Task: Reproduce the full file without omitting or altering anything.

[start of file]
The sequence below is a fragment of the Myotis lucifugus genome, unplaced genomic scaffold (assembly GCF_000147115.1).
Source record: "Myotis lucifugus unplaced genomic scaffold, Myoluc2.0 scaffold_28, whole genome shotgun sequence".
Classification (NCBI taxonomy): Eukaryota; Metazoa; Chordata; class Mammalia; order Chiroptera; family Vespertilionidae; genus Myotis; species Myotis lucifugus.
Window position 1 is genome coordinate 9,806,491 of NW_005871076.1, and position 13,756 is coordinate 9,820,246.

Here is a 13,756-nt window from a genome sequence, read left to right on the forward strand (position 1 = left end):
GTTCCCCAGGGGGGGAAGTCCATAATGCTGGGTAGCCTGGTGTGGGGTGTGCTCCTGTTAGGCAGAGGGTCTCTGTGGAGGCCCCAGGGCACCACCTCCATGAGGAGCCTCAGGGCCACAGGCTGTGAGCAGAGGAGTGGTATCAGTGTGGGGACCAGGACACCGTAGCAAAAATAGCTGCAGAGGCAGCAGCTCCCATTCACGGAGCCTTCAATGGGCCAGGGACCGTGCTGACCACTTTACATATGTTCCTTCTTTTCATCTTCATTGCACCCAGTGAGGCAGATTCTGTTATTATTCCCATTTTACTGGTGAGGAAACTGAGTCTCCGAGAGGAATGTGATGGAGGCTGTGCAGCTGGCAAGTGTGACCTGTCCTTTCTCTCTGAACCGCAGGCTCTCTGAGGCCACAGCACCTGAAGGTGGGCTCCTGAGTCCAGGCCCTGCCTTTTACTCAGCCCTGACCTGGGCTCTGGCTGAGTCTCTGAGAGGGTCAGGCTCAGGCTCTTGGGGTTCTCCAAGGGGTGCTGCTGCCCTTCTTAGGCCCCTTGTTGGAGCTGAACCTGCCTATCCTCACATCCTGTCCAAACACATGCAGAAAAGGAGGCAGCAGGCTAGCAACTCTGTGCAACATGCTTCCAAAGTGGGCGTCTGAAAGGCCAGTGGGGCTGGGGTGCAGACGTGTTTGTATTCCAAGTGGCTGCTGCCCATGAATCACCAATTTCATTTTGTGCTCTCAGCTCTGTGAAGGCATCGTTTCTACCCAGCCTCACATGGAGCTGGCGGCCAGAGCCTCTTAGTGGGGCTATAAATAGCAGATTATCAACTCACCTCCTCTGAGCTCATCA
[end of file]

The sequence below is a fragment of the Myotis lucifugus genome, unplaced genomic scaffold (assembly GCF_000147115.1).
Source record: "Myotis lucifugus unplaced genomic scaffold, Myoluc2.0 scaffold_28, whole genome shotgun sequence".
Classification (NCBI taxonomy): Eukaryota; Metazoa; Chordata; class Mammalia; order Chiroptera; family Vespertilionidae; genus Myotis; species Myotis lucifugus.
Window position 1 is genome coordinate 9,806,491 of NW_005871076.1, and position 13,756 is coordinate 9,820,246.

Here is a 13,756-nt window from a genome sequence, read left to right on the forward strand (position 1 = left end):
GTTCCCCAGGGGGGGAAGTCCATAATGCTGGGTAGCCTGGTGTGGGGTGTGCTCCTGTTAGGCAGAGGGTCTCTGTGGAGGCCCCAGGGCACCACCTCCATGAGGAGCCTCAGGGCCACAGGCTGTGAGCAGAGGAGTGGTATCAGTGTGGGGACCAGGACACCGTAGCAAAAATAGCTGCAGAGGCAGCAGCTCCCATTCACGGAGCCTTCAATGGGCCAGGGACCGTGCTGACCACTTTACATATGTTCCTTCTTTTCATCTTCATTGCACCCAGTGAGGCAGATTCTGTTATTATTCCCATTTTACTGGTGAGGAAACTGAGTCTCCGAGAGGAATGTGATGGAGGCTGTGCAGCTGGCAAGTGTGACCTGTCCTTTCTCTCTGAACCGCAGGCTCTCTGAGGCCACAGCACCTGAAGGTGGGCTCCTGAGTCCAGGCCCTGCCTTTTACTCAGCCCTGACCTGGGCTCTGGCTGAGTCTCTGAGAGGGTCAGGCTCAGGCTCTTGGGGTTCTCCAAGGGGTGCTGCTGCCCTTCTTAGGCCCCTTGTTGGAGCTGAACCTGCCTATCCTCACATCCTGTCCAAACACATGCAGAAAAGGAGGCAGCAGGCTAGCAACTCTGTGCAACATGCTTCCAAAGTGGGCGTCTGAAAGGCCAGTGGGGCTGGGGTGCAGACGTGTTTGTATTCCAAGTGGCTGCTGCCCATGAATCACCAATTTCATTTTGTGCTCTCAGCTCTGTGAAGGCATCGTTTCTACCCAGCCTCACATGGAGCTGGCGGCCAGAGCCTCTTAGTGGGGCTATAAATAGCAGATTATCAACTCACCTCCTCTGAGCTCATCA